Now. I should tell some of you, don't be fooled by the young protagonist and the lads on the vintage book cover and think this is a children's book or something. Readers from Aaron's age to the age of the author—who's around a hundred years old—are bound to enjoy this tale. An old-fashioned historical mystery it is, steeped in its Depression-era St. Louis setting, but it's not driving hard to be super-mystery-ish the entire time. During the first quarter, it kind of reminded me of reading one of those slice-of-life classics my teachers would've assigned back in school. Then, gradually and all of a sudden, I was all in. Aaron is such a mix of maturity and innocence, of inexperience, sharp wits, and relevant, real-deal principles. (You ought to hear this kid talk about his soul.) He narrates in a distinct, blunt voice, saying what's on his mind as it comes to him, and he's also funny without necessarily trying to be. I'd be having a bit of a laugh, and then, just like that, Aaron, his memories, and his next "happening" would break my heart. Then warm my heart. Then get my heart all pumped, like, "Yeah, you tell 'em, kid! You show 'em! GET it, Aaron!" I suspected I'd find this novel delightful and entertaining, but I didn't expect all the substance, poignancy, and hope that comes along with it. I also didn't expect to have tears in my eyes twice or thrice, including at the end of the story, but, well. That happened.
*3.5 stars rounded up. I would rank this heart-warming story as YA, suitable for ages twelve and up. Set in St Louis, Missouri during the Great Depression (probably 1933--the year when Prohibition was overturned by FDR), the story is told in first-person narrative by 12-year-old Aaron Broom. He is in a very difficult situation: his mother is in a sanitarium for treatment of consumption and now his father has been arrested and is being held in jail as a material witness in connection with a jewelry store heist where a clerk was killed. To make matters worse, Aaron has been locked out of their apartment and is being sought by a mean lady from Family Services. What can a poor kid do to prove his father innocent? Start asking questions,'detectifying' in Aaron's own words, and figure out who was the killer. Aaron is truly a good kid, smart, resourceful, thoughtful and brave. If anyone can figure this out, he can. Each chapter is labelled a 'Happening' in Aaron's amazing adventures. This is a quick, fun read with an interesting setting and likable characters. Whenever there's a protagonist of about this age, there's always that feeling that they are smart but not experienced enough to know how the world really works. I received an arc of this novel from the publisher via NetGalley for my honest review. Many thanks!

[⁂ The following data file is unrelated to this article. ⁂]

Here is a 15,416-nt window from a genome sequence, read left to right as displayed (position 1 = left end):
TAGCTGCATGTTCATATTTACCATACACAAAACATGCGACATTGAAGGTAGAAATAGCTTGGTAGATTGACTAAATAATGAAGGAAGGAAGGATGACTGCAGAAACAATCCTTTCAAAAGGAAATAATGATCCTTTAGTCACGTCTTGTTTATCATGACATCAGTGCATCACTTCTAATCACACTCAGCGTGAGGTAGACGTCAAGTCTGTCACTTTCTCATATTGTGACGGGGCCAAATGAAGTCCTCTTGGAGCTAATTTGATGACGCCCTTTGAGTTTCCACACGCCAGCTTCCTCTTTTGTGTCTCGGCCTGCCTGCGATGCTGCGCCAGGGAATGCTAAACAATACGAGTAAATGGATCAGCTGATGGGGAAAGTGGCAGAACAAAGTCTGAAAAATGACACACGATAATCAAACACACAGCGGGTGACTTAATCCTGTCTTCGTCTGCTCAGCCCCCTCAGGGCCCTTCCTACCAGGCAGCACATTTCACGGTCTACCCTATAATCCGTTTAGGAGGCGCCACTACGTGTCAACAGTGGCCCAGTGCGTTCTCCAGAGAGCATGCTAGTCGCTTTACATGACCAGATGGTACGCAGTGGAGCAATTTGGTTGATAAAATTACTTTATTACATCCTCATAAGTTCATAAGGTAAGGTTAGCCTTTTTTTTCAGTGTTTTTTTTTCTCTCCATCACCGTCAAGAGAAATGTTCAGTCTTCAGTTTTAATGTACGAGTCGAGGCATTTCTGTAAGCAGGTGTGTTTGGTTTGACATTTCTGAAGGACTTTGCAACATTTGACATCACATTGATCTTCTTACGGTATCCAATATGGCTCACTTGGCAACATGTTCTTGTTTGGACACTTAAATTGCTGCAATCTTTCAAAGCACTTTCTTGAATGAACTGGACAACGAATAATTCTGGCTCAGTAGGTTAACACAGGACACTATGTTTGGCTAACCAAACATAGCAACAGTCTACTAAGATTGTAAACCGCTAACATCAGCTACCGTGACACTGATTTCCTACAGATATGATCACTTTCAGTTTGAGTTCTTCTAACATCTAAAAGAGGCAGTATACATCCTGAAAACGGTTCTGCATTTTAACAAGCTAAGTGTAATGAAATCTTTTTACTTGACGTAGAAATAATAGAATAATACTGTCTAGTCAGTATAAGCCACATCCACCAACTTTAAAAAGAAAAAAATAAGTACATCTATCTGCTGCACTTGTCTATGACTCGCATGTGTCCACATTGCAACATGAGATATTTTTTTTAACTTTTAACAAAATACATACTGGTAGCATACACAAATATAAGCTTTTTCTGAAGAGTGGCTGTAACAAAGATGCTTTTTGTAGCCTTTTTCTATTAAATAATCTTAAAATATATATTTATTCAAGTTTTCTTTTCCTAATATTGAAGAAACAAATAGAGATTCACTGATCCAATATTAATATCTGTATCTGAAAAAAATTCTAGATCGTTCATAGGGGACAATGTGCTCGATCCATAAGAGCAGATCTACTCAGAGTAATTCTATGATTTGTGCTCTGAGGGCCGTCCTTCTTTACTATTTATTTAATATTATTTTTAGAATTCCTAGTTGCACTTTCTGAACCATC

The Amazing Adventures of Aaron Broom by A. E. Hotchner is a charming depression era story set in St. Louis featuring a young protagonist. It is very highly recommended Twelve-year-old Aarom Broom (almost thirteen) is guarding his father's car from the repleviners, two guys from the finance company who would repossess the car for non-payment if they see it. His father, Fred, has an appointment at a jewelry store to show them his samples of Bulova watches - and hopefully sell them some. When his father is buzzed into the jewlery store, pulling his large sample case behind him, Aaron sees a fat man follow quickly follow his father into the store. Then he hears shots, a window shatters, and the fat man runs out of the store, tucking a gun into his waistband. The police show up and Aaron's father is soon being handcuffed and detained by the police. Eavesdropping on the officers, Aaron learns that his father is considered a material witness and possible accomplice. He will be held without bail. Since his mother is currently at a tuberculosis sanitarium, Aaron is on his own. He quickly surmises that he needs to do some "detectifying" and find out the identity of the real robber. First he will find a way to get his father's car moved and hid in a safe place, then he is going to start looking into the jewelry store employees. Aaron wrangles together a group of friends to help him, including the building manager, a newspaper boy, an ex-neighbor girl, and a kind lawyer, all while hiding from the juvenile welfare officer, trying to find his next meal, and a safe place to sleep. The Amazing Adventures of Aaron Broom is an old-fashioned tale about a self-reliant, determined young man whose clever sleuthing helps him find the answers he needs to free his father. There is a real sense of community and helpfulness that we don't generally see today portrayed in the novel. Are the answers a bit too convenient for Aaron to find? Sure, but Aaron is an appealing, optimistic, and undaunted narrator. Hotchner provides plenty of period details viewed in the matter-of-fact way a twelve-year-old would view them. This is a delightful, fast-paced, old-fashioned detective story that was a sheer delight to read. (Apparently some of this story was also covered in Hotchner's autobiographical novel, King of the Hill, 1972, which I now have on my wish list.) Disclosure: My review copy was courtesy of Penguin Random House.